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Large Dog Spay: Our veterinarians are experienced in performing this important procedure

By February 14, 2015 February 28th, 2019 Uncategorized

Many veterinarians are reluctant to perform spay surgeries on large breeds, older dogs, and overweight dogs. Instead, they have begun referring these surgeries to board certified surgeons, out of concern for possible complications.  While board certified surgeons are very qualified (or even over qualified?) to perform this surgery, we feel that this is an unnecessary route for this procedure.

We accept your dog or cat for this surgery…

Our veterinarians at the Animal Hospital of Unionville in Markham have performed thousands of these surgeries safely, and we are confident that the knowledge and experience of our expert staff is more than sufficient to provide this important service for your furry family members.

At our veterinary clinic in Markham we assert that we provide high-quality medical and surgical care for your beloved pets closer to home, and at an affordable price.

Our high standards of care ensure that the procedure will be performed without compromising your pet’s safety or comfort.

This article explains in detail what you need to ensure before you send your pet to any surgery: To start, we perform a complete physical exam as well as a comprehensive blood panel before surgery. We ensure that the pet is healthy, fully vaccinated and free of parasites. We also send a preanesthetic blood test to the laboratory. This enables us to detect early illness or disease that could negatively impact the safety of anesthesia/surgery.

An intravenous (IV) catheter is placed before surgery. This allows us to give fluids and medications without having to “poke” your dog multiple times. It also gives us instant access to a vein in the rare case that any additional medications are needed.

We use modern anaesthetic drugs and we use a combination of devices to monitor your pet’s heart rate and rhythm, oxygen levels, and blood pressure during surgery.

A technician monitors other vital signs, such as mucus membrane color, temperature, breathing rate and eye position. This technician is assigned to your dog and closely watches her from the time she enters the hospital, until she is fully recovered from anesthesia.  The technician keeps her warm and comfortable until she is awake and ready to go home.

Our spay surgeries are performed using minimally invasive techniques, resulting in the smallest possible incision. This, coupled with excellent pain control before, during, and after surgery, ensures that your little lady heals as quickly and comfortably as possible.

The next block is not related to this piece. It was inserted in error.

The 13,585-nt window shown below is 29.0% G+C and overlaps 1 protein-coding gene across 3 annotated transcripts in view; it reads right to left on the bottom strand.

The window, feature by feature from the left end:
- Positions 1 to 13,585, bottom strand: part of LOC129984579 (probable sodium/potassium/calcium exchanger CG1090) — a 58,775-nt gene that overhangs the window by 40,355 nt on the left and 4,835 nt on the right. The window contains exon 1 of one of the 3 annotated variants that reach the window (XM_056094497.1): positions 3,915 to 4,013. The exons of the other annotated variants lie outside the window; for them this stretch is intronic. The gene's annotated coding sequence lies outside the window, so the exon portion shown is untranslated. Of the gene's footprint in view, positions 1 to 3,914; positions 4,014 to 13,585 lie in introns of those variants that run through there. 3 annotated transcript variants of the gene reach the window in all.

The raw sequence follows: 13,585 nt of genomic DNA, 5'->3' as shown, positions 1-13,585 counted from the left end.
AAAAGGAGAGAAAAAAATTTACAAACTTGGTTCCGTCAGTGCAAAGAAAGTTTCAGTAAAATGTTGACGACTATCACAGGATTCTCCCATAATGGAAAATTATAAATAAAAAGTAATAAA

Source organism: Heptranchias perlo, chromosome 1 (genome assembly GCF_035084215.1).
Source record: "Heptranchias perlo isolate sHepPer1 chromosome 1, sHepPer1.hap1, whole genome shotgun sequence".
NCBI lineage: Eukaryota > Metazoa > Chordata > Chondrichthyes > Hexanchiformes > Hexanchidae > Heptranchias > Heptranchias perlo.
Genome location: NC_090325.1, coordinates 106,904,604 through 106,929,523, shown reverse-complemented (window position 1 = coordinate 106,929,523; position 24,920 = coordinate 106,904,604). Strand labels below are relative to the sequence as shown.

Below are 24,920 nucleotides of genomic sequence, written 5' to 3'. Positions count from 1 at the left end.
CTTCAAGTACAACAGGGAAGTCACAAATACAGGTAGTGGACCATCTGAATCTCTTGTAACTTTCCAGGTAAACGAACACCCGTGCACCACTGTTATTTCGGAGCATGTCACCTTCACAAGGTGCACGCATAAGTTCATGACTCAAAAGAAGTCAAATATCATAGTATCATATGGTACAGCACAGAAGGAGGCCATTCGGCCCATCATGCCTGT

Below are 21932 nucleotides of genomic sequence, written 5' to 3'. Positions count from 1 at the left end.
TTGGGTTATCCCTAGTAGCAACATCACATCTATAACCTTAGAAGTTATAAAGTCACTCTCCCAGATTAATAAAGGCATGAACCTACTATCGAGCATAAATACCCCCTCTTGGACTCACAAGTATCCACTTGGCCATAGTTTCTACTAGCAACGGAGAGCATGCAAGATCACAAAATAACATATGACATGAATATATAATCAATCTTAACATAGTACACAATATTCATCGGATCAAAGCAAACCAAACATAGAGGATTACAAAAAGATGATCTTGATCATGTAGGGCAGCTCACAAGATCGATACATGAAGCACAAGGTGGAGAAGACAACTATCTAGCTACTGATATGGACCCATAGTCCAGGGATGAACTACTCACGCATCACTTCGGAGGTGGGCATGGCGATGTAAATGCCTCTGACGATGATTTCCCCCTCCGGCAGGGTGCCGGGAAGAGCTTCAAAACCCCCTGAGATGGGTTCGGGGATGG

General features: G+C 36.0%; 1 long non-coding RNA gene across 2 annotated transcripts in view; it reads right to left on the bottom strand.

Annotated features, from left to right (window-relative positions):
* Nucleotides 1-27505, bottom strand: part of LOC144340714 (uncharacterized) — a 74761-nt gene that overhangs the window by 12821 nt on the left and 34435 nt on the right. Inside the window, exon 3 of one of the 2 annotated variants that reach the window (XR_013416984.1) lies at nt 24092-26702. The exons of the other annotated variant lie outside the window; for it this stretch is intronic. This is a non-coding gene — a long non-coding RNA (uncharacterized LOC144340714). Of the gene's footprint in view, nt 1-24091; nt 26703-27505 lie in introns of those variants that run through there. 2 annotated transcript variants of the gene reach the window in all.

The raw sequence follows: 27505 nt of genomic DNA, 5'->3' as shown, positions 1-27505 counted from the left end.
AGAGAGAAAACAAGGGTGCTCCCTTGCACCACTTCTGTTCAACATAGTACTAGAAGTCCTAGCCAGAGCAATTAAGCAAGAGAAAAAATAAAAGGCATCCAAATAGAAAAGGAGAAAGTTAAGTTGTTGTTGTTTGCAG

If you, or anybody you know, have a dog or cat that is overweight, large, difficult or, if your veterinarian doesn’t feel comfortable performing this surgery on your pet, give us a call. We’ll take care of everything.

If you have any questions about this procedure, or the many things we do to ensure the safety of your pet, please speak with our veterinarians in the Animal Hospital of Unionville in Markham. We will gladly give you a tour an make you and your pet feel right at home.

Spaying is one of the most important preventive healthcare decisions you can make for your dog. Not only will you help control the unwanted pet population; your dog will not experience any heat cycles and her risk of mammary and uterine cancers will be virtually eliminated, especially if done before the first heat.

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Dr. Ernst Marsig, veterinarian in Markham

Practicing Veterinary Medicine in Markham for a Long and Happy Life of ALL Your Pets.

Animal Hospital of Unionville, a veterinary clinic on the north side of Hwy 7, serving all pets in Markham, Richmond Hill, Scarborough, Stouffville, and North York since 1966. We are your family vets for dogs, cats, pocket pets (rabbits, chinchillas, gerbils, mice, rats, hamsters, guinea pigs, skinny pigs, etc.), ferrets, and birds (budgies, cockatiel, parrots, amazon, cockatoo, love birds, conures, African greys, finches, canaries, etc.).

Disclaimer: No part of this website constitutes medical advice. Readers are advised to consult with their veterinarian.

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